In 2017, the duo released their zine’s first issue, which consisted mainly of interviews and portraits of people in Beijing’s offbeat artistic neighborhoods, such as Gulou. “Our interviews are very casual. We initially wanted something very structured, but my computer didn’t always work and Jinna’s phone would often run out of battery, so we just drew and wrote down quotes, and that became the structure of our interviews—drawing live,” says Wong.

They note that a live portrait is a unique way to get to know someone because it allows the interviewee to open up for a calm and authentic conversation. “One drawing may take 15-30 minutes, and it’s an excuse to talk to that person. You can sit down and take your time. They’re more willing to talk in depth, rather than just stick to surface-level topics,” Kaneko says.

2017 年她们发行独立杂志创刊号,主要内容为访谈和肖像画,对象都来自鼓楼和北京其他非主流艺术街区。“我们的采访非常随性。 一开始我们要的是很有组织的内容,但是我的电脑时常当机,Jinna 的手机也常没电,我们索性边画边写,记下对话之后变成采访的架构,就好像现场速写一样。” Shui 解释道。

她们指出,人物速写这种独特方式能让她们快速认识一个人,因为受访者更愿意以沉着、坦承的方式展开对话。“一幅速写画可能会花上 15~30 分钟,同时也是和受访者对话的好时机。他们可以好整以暇地坐着,因此更愿意深度倾谈,而非只是谈论肤浅的主题。” Jinna 说。

Wong explains that around the time of the 2008 Beijing Olympics, many hutong neighborhoods became revitalized, as independent shops, restaurants, cafés, bars, and other businesses opened up. “Hutongs are often home to tight-knit communities,” Wong says. “People often sit outside, just chilling, hanging out. Even the bathrooms are communal.”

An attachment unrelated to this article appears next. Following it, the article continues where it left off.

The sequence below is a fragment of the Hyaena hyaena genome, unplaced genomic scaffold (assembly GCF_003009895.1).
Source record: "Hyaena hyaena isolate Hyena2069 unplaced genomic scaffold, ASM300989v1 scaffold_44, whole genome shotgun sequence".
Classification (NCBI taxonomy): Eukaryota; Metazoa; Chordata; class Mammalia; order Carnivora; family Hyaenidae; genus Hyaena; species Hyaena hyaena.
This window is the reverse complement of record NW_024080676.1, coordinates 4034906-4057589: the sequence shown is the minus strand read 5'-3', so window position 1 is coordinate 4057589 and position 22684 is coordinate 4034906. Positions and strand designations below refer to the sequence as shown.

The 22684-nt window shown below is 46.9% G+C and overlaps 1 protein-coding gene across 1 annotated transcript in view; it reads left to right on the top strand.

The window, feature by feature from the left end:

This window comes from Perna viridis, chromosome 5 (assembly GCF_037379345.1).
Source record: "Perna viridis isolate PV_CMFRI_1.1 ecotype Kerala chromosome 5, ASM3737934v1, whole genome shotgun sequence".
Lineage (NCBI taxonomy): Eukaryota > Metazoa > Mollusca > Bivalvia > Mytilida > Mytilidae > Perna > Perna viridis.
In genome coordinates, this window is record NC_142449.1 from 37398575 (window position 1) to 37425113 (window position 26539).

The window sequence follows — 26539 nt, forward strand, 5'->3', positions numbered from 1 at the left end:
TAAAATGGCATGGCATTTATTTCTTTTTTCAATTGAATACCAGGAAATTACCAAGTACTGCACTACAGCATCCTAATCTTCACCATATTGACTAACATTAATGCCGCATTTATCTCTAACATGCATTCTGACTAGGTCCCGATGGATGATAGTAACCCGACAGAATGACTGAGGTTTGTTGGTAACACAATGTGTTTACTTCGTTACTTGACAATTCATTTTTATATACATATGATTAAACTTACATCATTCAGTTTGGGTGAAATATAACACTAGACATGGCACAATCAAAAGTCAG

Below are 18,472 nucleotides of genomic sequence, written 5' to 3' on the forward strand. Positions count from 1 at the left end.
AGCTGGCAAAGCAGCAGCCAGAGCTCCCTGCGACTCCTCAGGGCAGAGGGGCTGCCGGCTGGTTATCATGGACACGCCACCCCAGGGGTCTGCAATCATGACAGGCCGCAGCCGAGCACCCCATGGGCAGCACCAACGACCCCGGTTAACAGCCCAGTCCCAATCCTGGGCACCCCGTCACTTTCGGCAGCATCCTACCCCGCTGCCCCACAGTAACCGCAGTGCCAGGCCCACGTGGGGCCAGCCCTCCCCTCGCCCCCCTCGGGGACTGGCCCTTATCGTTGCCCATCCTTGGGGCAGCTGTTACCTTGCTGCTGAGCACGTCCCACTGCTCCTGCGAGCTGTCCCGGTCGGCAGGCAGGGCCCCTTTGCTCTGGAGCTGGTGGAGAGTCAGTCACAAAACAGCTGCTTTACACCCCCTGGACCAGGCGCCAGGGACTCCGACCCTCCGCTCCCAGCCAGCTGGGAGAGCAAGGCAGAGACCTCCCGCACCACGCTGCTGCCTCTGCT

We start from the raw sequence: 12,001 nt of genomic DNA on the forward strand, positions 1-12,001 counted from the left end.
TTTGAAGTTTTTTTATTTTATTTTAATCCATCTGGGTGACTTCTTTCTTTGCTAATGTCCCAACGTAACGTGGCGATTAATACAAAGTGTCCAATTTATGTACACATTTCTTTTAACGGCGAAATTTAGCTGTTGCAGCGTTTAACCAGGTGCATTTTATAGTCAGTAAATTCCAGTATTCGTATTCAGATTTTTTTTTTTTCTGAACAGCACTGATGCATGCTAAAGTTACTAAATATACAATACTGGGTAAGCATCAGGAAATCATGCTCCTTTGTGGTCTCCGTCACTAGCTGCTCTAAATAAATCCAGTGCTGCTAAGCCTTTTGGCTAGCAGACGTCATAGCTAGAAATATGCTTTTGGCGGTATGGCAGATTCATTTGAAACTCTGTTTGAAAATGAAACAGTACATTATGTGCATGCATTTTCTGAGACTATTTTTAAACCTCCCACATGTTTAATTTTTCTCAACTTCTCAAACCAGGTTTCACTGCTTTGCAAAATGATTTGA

“Some hutongs, like the ones around Nanluoguxiang, have always been touristy,” Kaneko adds, “but tourists have created their own community and opened up bars. In the future, we hope to cover art spaces, hotels, or cafés that mix traditional and modern architecture.”

Shui 解释,2008 年北京举办奥运之际,许多胡同开始复兴,开起了独立店铺、餐厅、咖啡店、酒吧等商家。 “胡同里的社区,彼此关系很紧密。”她解释道,“大家经常坐在外面消遣,打发时间。甚至连厕所都是共用的。”

“有些胡同,” Jinna 补充道, “例如南锣鼓巷周围一向很多游客,但是他们也创造了自己的社群,开了酒吧。未来我们希望能采访那些融合传统和现代建筑的艺术空间、饭店或是咖啡店。”

As Hole in the Wall’s interviews show, owners of bars and clubs share a resilience and a determined outlook on staying in business in Beijing. “Closings and demolitions have always been happening,” says Wong. “Maybe now the issue’s getting a bit more media attention, but for these bar owners, it’s always been a way of life, especially in the hutong neighborhoods. People find ways to work around it, and they’ve accepted it. I think that’s what makes the city interesting: there’s a lot of energy to find different ways to work around problems. I personally believe that if you’re too comfortable, you won’t create anything interesting.”